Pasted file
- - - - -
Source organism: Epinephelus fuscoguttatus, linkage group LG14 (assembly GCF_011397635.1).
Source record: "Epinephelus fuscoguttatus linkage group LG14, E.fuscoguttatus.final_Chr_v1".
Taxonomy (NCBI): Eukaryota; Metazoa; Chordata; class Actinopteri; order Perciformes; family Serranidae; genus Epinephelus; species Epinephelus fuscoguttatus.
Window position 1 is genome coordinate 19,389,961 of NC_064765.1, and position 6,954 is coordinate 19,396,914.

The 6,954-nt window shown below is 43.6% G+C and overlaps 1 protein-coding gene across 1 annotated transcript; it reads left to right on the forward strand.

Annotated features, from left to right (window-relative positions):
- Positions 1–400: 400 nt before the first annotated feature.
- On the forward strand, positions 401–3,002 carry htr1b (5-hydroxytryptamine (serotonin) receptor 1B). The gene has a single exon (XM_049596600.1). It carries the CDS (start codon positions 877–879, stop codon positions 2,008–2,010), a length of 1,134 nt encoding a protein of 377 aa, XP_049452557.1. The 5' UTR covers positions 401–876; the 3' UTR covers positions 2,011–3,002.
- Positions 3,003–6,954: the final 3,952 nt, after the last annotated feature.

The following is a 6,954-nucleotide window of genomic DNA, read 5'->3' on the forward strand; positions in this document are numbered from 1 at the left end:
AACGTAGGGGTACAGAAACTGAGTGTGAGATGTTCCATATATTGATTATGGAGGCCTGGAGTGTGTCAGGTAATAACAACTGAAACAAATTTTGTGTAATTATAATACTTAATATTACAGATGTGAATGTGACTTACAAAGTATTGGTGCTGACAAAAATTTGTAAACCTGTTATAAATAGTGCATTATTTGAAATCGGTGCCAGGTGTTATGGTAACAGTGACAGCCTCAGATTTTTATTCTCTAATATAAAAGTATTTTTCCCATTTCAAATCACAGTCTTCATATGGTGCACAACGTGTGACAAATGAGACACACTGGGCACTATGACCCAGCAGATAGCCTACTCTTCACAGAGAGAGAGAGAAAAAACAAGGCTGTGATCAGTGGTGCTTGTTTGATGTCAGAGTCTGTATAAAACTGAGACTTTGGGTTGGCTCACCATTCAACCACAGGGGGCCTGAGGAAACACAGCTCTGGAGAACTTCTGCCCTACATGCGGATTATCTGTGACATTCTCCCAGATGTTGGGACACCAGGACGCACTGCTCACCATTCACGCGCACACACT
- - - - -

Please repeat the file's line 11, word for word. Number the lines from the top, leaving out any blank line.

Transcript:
AACGTAGGGGTACAGAAACTGAGTGTGAGATGTTCCATATATTGATTATGGAGGCCTGGAGTGTGTCAGGTAATAACAACTGAAACAAATTTTGTGTAATTATAATACTTAATATTACAGATGTGAATGTGACTTACAAAGTATTGGTGCTGACAAAAATTTGTAAACCTGTTATAAATAGTGCATTATTTGAAATCGGTGCCAGGTGTTATGGTAACAGTGACAGCCTCAGATTTTTATTCTCTAATATAAAAGTATTTTTCCCATTTCAAATCACAGTCTTCATATGGTGCACAACGTGTGACAAATGAGACACACTGGGCACTATGACCCAGCAGATAGCCTACTCTTCACAGAGAGAGAGAGAAAAAACAAGGCTGTGATCAGTGGTGCTTGTTTGATGTCAGAGTCTGTATAAAACTGAGACTTTGGGTTGGCTCACCATTCAACCACAGGGGGCCTGAGGAAACACAGCTCTGGAGAACTTCTGCCCTACATGCGGATTATCTGTGACATTCTCCCAGATGTTGGGACACCAGGACGCACTGCTCACCATTCACGCGCACACACT